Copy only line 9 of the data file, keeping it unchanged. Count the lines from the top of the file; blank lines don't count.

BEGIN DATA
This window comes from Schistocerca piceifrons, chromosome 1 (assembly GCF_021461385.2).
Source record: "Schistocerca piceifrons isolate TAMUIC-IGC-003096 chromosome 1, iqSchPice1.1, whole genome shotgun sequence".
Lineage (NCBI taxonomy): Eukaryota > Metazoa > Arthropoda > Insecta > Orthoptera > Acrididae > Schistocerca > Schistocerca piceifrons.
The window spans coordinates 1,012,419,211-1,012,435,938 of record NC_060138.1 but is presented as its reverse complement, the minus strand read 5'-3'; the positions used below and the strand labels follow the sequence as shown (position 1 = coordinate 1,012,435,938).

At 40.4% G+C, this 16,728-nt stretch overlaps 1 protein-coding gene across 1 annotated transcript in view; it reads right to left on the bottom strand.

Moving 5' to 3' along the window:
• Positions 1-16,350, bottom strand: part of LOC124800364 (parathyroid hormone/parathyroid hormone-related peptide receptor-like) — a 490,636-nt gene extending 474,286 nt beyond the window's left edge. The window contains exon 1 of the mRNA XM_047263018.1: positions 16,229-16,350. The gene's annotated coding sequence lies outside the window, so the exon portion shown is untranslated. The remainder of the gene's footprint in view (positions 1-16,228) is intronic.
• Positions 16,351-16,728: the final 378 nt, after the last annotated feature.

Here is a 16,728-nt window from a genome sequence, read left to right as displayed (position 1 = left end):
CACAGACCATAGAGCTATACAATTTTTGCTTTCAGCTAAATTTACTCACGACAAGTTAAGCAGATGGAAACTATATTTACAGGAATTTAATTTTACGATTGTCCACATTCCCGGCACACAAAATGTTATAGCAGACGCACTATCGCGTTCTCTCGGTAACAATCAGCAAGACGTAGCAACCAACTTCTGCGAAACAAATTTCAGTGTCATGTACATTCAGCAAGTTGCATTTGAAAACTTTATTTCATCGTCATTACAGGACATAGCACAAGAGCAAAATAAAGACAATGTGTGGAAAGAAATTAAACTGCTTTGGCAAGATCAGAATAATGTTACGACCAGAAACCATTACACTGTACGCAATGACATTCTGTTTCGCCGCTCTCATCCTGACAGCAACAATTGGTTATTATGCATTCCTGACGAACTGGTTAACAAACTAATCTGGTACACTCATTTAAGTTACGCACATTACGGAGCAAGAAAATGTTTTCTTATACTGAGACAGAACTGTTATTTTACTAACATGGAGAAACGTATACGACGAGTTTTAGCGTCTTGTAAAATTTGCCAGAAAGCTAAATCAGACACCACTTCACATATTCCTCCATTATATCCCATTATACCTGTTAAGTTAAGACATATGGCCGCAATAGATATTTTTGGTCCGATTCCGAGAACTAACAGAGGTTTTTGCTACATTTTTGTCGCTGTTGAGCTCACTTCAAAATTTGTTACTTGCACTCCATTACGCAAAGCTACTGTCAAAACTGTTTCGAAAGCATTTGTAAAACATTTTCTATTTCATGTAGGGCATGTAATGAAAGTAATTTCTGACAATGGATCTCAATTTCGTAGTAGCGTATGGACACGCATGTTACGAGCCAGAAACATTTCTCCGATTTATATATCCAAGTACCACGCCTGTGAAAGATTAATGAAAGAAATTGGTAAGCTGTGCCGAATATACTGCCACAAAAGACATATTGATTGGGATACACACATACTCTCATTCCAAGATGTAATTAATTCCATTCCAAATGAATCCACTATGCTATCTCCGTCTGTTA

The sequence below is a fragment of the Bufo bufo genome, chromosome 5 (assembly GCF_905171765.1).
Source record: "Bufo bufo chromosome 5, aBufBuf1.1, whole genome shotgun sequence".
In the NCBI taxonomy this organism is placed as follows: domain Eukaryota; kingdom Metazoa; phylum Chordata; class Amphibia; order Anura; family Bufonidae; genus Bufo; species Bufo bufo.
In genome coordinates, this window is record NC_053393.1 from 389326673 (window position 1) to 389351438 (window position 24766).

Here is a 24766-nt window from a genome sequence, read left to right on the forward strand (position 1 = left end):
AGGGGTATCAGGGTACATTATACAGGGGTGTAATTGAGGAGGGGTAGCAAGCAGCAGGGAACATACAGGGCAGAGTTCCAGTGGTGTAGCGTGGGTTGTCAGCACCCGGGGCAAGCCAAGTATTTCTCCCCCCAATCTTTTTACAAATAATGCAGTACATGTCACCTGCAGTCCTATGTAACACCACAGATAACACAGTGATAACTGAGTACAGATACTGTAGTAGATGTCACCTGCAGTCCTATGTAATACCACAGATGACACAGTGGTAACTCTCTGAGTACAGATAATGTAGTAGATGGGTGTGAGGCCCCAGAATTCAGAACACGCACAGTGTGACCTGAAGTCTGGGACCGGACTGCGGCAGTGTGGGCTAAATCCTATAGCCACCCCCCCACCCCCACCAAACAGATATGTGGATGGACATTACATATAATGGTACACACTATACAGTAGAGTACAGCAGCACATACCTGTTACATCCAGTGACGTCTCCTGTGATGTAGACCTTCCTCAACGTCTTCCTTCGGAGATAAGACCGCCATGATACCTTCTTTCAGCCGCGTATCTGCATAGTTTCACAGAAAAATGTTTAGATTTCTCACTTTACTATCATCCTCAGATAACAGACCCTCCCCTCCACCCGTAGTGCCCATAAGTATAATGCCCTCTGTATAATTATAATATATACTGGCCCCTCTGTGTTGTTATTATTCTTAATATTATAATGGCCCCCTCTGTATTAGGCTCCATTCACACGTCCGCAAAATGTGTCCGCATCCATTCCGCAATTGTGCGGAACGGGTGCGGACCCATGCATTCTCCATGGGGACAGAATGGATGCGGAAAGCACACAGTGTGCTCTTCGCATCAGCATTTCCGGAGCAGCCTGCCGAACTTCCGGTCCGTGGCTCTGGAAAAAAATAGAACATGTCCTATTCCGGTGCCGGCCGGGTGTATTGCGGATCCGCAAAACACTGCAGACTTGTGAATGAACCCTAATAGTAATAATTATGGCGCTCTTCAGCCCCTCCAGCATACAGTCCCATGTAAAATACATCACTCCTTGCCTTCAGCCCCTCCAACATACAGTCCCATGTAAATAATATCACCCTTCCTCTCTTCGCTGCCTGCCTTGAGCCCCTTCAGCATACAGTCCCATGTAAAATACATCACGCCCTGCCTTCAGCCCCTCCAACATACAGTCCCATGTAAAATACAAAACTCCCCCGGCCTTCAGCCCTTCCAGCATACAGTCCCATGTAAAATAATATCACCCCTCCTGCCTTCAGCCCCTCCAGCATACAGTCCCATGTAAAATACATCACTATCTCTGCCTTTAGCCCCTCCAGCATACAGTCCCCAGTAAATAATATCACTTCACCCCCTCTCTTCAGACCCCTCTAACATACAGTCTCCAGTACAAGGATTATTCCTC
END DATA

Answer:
Here is a 16,728-nt window from a genome sequence, read left to right as displayed (position 1 = left end):